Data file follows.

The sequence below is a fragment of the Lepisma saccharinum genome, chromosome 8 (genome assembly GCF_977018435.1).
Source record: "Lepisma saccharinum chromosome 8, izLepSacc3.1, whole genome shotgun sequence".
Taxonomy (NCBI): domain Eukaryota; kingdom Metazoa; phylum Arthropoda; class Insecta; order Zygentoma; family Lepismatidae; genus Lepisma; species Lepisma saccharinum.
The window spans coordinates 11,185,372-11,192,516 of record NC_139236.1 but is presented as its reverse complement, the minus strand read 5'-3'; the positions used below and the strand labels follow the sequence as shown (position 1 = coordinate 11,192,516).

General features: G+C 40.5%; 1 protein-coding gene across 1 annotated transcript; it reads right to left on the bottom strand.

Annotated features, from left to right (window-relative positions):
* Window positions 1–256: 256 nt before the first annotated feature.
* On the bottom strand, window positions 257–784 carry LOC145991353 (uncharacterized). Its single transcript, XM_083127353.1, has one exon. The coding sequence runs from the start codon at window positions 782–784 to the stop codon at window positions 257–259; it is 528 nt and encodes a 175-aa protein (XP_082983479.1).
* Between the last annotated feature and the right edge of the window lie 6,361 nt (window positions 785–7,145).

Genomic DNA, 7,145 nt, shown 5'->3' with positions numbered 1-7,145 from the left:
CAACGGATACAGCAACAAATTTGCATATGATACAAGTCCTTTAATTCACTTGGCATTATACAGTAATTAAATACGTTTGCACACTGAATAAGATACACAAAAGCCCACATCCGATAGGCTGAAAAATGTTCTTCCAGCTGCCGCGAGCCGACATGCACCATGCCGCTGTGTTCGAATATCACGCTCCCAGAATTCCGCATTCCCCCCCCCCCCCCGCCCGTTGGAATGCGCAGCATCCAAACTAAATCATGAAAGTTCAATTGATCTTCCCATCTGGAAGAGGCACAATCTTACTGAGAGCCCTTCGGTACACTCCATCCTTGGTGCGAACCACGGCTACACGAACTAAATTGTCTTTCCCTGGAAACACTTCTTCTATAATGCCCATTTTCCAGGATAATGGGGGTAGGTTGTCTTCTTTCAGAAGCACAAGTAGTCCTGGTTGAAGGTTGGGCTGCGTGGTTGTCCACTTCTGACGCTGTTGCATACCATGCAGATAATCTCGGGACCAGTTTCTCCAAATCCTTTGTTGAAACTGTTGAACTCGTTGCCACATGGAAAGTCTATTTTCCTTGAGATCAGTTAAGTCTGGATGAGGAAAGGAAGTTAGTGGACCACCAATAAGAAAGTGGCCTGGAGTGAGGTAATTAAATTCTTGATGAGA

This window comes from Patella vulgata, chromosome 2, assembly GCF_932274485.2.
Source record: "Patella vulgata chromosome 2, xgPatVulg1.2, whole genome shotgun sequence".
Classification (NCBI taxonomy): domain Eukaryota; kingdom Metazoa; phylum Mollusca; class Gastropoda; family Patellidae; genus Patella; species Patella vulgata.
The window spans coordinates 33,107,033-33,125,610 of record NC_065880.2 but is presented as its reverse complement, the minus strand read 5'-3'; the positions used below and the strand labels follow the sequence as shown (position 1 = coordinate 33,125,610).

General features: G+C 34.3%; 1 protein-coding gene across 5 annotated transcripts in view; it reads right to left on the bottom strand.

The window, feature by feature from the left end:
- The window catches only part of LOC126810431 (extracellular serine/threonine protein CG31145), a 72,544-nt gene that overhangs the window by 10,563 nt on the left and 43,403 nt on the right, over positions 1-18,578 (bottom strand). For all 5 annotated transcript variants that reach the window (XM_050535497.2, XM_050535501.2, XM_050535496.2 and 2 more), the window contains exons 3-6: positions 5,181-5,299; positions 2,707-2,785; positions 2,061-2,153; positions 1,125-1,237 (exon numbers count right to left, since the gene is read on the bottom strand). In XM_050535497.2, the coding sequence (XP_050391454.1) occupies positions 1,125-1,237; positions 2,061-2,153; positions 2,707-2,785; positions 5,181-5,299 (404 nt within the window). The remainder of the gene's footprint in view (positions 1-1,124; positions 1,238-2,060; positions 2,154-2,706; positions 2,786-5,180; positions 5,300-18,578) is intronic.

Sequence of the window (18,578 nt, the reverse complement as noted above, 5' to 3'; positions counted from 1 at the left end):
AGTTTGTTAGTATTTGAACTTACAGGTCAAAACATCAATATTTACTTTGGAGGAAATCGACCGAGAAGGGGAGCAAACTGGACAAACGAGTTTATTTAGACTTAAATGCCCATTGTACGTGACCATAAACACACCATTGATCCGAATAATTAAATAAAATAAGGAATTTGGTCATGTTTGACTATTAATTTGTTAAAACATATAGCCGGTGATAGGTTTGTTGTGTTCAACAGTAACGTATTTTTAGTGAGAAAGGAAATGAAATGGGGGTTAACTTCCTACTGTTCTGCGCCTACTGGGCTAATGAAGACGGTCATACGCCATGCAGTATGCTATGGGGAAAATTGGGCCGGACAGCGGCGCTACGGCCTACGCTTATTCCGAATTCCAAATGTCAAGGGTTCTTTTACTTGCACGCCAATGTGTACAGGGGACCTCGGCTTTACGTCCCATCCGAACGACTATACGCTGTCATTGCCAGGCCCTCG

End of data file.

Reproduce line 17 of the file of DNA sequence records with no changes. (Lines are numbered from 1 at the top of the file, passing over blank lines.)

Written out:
The window, feature by feature from the left end: